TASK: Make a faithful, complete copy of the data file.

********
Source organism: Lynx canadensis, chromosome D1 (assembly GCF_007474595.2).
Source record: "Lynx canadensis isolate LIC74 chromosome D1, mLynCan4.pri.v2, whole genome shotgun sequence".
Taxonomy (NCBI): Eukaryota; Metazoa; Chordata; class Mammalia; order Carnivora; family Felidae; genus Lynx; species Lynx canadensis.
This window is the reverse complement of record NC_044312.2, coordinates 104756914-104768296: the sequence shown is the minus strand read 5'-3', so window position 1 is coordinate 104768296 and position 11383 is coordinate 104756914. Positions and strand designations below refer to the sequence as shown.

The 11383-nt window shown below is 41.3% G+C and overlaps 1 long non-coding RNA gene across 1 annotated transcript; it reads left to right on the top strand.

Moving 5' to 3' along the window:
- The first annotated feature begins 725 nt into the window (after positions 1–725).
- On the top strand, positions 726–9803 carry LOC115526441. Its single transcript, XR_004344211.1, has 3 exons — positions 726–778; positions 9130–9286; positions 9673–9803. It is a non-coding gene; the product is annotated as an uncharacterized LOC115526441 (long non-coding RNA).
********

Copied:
Source organism: Lynx canadensis, chromosome D1 (assembly GCF_007474595.2).
Source record: "Lynx canadensis isolate LIC74 chromosome D1, mLynCan4.pri.v2, whole genome shotgun sequence".
Taxonomy (NCBI): Eukaryota; Metazoa; Chordata; class Mammalia; order Carnivora; family Felidae; genus Lynx; species Lynx canadensis.
This window is the reverse complement of record NC_044312.2, coordinates 104756914-104768296: the sequence shown is the minus strand read 5'-3', so window position 1 is coordinate 104768296 and position 11383 is coordinate 104756914. Positions and strand designations below refer to the sequence as shown.

The 11383-nt window shown below is 41.3% G+C and overlaps 1 long non-coding RNA gene across 1 annotated transcript; it reads left to right on the top strand.

Moving 5' to 3' along the window:
- The first annotated feature begins 725 nt into the window (after positions 1–725).
- On the top strand, positions 726–9803 carry LOC115526441. Its single transcript, XR_004344211.1, has 3 exons — positions 726–778; positions 9130–9286; positions 9673–9803. It is a non-coding gene; the product is annotated as an uncharacterized LOC115526441 (long non-coding RNA).